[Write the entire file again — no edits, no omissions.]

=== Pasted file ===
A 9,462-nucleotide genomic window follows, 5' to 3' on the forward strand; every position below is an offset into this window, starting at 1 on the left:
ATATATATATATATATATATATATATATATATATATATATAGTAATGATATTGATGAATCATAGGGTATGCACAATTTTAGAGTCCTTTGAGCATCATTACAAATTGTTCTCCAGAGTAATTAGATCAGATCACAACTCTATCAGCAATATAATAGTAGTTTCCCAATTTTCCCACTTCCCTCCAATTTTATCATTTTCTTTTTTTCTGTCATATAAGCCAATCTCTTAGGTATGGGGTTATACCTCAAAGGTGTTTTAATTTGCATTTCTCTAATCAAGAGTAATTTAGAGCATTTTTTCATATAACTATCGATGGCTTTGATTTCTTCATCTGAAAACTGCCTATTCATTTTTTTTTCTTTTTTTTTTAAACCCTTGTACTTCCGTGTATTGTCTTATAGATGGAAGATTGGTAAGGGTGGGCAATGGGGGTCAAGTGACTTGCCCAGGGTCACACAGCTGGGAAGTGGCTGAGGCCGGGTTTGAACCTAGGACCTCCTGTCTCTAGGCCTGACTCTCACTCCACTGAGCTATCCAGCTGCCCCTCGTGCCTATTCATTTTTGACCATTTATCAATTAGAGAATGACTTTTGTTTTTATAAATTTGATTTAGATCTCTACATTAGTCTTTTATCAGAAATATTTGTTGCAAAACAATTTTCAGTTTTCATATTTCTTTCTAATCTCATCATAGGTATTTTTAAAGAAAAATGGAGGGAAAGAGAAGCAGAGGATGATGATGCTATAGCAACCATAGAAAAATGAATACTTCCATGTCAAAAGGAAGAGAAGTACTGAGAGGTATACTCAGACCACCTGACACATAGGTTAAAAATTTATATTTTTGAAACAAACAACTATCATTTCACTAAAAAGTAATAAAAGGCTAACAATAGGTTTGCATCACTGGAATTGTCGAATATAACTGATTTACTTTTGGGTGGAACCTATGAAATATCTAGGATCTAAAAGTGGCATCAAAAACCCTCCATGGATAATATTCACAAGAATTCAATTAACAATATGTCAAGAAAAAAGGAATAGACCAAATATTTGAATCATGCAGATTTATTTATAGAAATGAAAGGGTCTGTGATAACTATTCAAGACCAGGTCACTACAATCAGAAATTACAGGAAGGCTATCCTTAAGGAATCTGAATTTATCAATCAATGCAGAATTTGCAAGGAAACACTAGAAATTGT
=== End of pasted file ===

A 9,462-nucleotide genomic window follows, 5' to 3' on the forward strand; every position below is an offset into this window, starting at 1 on the left:
ATATATATATATATATATATATATATATATATATATATATAGTAATGATATTGATGAATCATAGGGTATGCACAATTTTAGAGTCCTTTGAGCATCATTACAAATTGTTCTCCAGAGTAATTAGATCAGATCACAACTCTATCAGCAATATAATAGTAGTTTCCCAATTTTCCCACTTCCCTCCAATTTTATCATTTTCTTTTTTTCTGTCATATAAGCCAATCTCTTAGGTATGGGGTTATACCTCAAAGGTGTTTTAATTTGCATTTCTCTAATCAAGAGTAATTTAGAGCATTTTTTCATATAACTATCGATGGCTTTGATTTCTTCATCTGAAAACTGCCTATTCATTTTTTTTTCTTTTTTTTTTAAACCCTTGTACTTCCGTGTATTGTCTTATAGATGGAAGATTGGTAAGGGTGGGCAATGGGGGTCAAGTGACTTGCCCAGGGTCACACAGCTGGGAAGTGGCTGAGGCCGGGTTTGAACCTAGGACCTCCTGTCTCTAGGCCTGACTCTCACTCCACTGAGCTATCCAGCTGCCCCTCGTGCCTATTCATTTTTGACCATTTATCAATTAGAGAATGACTTTTGTTTTTATAAATTTGATTTAGATCTCTACATTAGTCTTTTATCAGAAATATTTGTTGCAAAACAATTTTCAGTTTTCATATTTCTTTCTAATCTCATCATAGGTATTTTTAAAGAAAAATGGAGGGAAAGAGAAGCAGAGGATGATGATGCTATAGCAACCATAGAAAAATGAATACTTCCATGTCAAAAGGAAGAGAAGTACTGAGAGGTATACTCAGACCACCTGACACATAGGTTAAAAATTTATATTTTTGAAACAAACAACTATCATTTCACTAAAAAGTAATAAAAGGCTAACAATAGGTTTGCATCACTGGAATTGTCGAATATAACTGATTTACTTTTGGGTGGAACCTATGAAATATCTAGGATCTAAAAGTGGCATCAAAAACCCTCCATGGATAATATTCACAAGAATTCAATTAACAATATGTCAAGAAAAAAGGAATAGACCAAATATTTGAATCATGCAGATTTATTTATAGAAATGAAAGGGTCTGTGATAACTATTCAAGACCAGGTCACTACAATCAGAAATTACAGGAAGGCTATCCTTAAGGAATCTGAATTTATCAATCAATGCAGAATTTGCAAGGAAACACTAGAAATTGT